Bilateral symmetry is common in nature and most animals seem able to perceive it. Many species use judgements of symmetry in various behaviours, including mate selection [1-3]. Originally, however, symmetry perception may have developed as a tool for generating object-centered, rather than viewer-centered, descriptions of objects, facilitating recognition irrespective of position or orientation . There is evidence that the visual system treats the orientation of axes-of-symmetry in the same way it treats the orientation of luminance-defined contours , suggesting that axes-of-symmetry act as 'processing tokens' . We have investigated the characteristics of neural mechanisms giving rise to the perceived orientation of axes-of-symmetry. We induced tilt aftereffects with symmetrical dot patterns, eliciting perceived angle expansion and contraction effects like those usually observed with luminance-defined contours [7,8]. Induction of aftereffects during binocular rivalry resulted in a reduction of the magnitude of these effects, consistent with the aftereffects being mediated in extrastriate visual cortex, probably between visual areas V2 and MT . In a second experiment in which the aftereffects were induced monocularly, their magnitudes were measured in the unadapted eye. Contraction effects transferred completely, suggesting that they are mediated by binocular cells. Expansion effects did not transfer completely, consistent with their having a monocular component. These data suggest that information about the orientation of axes-of-symmetry may be available as early as area V1, but that processing continues in extrastriate cortex.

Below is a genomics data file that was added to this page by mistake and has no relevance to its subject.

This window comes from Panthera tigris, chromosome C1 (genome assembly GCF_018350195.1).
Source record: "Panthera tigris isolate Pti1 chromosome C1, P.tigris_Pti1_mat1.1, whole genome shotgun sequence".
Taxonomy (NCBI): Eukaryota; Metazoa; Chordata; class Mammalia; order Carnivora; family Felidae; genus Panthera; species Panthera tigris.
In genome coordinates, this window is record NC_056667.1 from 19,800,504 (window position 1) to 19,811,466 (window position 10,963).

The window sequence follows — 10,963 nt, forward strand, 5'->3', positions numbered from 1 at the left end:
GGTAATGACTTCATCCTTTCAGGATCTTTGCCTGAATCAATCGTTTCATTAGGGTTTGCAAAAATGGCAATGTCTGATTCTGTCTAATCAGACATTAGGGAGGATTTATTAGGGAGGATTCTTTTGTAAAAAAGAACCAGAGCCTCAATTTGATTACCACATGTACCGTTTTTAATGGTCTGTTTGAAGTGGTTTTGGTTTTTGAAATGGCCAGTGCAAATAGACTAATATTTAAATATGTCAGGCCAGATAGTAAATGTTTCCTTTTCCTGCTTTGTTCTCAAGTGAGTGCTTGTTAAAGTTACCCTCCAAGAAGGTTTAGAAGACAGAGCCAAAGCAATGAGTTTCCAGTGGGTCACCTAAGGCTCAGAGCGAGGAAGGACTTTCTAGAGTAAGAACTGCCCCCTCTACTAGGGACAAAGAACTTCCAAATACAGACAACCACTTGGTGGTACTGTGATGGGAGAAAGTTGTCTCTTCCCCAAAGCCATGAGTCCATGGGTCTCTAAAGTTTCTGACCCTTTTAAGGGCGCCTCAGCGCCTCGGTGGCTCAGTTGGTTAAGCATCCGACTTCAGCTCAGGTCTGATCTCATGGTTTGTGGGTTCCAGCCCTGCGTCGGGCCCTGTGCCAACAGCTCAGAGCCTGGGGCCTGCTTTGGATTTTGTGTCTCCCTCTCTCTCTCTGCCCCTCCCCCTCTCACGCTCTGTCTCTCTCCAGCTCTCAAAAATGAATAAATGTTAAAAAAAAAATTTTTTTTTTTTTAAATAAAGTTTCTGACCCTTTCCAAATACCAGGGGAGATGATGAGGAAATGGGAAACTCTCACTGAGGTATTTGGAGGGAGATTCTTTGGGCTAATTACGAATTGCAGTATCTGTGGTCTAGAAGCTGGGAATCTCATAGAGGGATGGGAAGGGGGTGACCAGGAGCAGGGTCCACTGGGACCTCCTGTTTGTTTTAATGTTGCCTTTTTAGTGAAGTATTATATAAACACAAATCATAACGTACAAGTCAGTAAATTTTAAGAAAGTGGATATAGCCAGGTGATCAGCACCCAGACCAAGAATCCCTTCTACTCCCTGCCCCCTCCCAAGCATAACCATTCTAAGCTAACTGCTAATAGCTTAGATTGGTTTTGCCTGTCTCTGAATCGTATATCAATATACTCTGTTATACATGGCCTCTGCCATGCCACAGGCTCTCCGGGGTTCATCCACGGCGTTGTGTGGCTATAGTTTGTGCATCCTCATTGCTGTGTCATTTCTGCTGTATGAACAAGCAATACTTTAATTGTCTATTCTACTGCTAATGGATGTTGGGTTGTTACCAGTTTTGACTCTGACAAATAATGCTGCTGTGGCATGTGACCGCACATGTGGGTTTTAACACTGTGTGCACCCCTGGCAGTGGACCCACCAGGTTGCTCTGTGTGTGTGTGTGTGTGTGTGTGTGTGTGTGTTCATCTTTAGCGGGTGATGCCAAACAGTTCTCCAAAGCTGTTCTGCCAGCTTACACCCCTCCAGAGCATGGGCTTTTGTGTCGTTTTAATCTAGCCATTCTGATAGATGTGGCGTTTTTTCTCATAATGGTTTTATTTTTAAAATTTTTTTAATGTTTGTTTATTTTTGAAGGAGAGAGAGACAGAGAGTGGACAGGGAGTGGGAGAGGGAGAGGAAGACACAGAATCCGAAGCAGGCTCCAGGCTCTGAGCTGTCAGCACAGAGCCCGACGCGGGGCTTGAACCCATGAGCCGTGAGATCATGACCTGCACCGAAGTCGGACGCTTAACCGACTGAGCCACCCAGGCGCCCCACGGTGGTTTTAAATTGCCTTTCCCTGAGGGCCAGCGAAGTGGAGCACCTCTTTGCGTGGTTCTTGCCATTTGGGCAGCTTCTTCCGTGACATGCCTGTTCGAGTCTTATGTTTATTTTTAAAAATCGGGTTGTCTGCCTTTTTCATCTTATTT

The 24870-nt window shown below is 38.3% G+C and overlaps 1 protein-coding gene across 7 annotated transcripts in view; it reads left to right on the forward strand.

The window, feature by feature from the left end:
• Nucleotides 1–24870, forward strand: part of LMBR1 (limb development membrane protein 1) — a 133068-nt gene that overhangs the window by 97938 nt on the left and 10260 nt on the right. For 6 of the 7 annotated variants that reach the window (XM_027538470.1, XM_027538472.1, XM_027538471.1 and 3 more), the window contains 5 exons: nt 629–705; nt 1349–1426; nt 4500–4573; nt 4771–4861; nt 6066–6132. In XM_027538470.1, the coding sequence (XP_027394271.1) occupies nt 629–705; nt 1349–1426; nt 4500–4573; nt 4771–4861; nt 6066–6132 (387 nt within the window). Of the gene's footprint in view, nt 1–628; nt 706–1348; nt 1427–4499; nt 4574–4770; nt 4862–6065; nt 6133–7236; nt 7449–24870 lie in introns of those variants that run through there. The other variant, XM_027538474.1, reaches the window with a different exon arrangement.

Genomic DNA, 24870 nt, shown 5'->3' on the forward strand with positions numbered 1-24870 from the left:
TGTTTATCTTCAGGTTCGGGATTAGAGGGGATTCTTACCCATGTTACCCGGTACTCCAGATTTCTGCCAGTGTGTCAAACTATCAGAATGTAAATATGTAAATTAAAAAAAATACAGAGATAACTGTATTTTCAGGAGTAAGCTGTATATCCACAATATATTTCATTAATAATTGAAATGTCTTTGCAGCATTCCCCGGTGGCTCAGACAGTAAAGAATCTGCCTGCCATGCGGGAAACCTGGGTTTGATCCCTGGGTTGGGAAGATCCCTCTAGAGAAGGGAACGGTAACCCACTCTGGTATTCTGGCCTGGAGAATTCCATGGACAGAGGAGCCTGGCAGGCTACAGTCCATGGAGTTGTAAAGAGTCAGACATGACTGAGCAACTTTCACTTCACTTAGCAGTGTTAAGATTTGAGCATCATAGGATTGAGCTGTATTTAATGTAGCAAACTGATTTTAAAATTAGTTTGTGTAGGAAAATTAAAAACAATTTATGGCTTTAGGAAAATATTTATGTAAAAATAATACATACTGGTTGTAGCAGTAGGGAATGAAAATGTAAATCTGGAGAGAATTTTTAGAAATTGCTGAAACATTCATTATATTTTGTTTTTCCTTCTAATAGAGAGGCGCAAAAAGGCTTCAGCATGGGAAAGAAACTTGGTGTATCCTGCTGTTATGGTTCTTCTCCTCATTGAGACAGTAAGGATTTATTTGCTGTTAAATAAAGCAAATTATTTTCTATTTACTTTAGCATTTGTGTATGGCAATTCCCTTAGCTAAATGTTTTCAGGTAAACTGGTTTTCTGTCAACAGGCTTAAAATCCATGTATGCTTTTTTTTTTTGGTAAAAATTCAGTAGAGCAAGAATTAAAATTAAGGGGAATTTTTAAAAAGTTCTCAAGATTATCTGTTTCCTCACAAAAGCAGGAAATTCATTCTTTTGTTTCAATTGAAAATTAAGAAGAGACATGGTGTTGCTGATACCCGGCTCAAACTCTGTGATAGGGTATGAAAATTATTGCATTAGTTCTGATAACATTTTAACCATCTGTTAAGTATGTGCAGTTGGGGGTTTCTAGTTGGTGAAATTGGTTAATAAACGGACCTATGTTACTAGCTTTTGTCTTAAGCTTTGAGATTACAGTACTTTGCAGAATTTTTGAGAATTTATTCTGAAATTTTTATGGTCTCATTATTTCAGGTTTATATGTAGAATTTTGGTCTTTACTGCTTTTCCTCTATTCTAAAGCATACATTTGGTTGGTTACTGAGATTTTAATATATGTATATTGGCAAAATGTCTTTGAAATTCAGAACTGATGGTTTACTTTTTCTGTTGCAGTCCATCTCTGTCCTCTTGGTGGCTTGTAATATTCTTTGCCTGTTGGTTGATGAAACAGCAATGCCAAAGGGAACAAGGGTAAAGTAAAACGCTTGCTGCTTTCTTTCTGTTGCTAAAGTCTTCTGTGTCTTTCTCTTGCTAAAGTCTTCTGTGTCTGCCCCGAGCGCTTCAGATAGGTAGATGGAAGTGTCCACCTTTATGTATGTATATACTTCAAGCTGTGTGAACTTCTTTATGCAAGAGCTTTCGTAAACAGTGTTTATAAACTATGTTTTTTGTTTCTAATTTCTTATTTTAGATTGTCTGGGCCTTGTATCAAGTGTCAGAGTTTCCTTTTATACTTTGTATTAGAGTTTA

|Number of pages||4|
|Publication status||Published - 16 Jul 1998|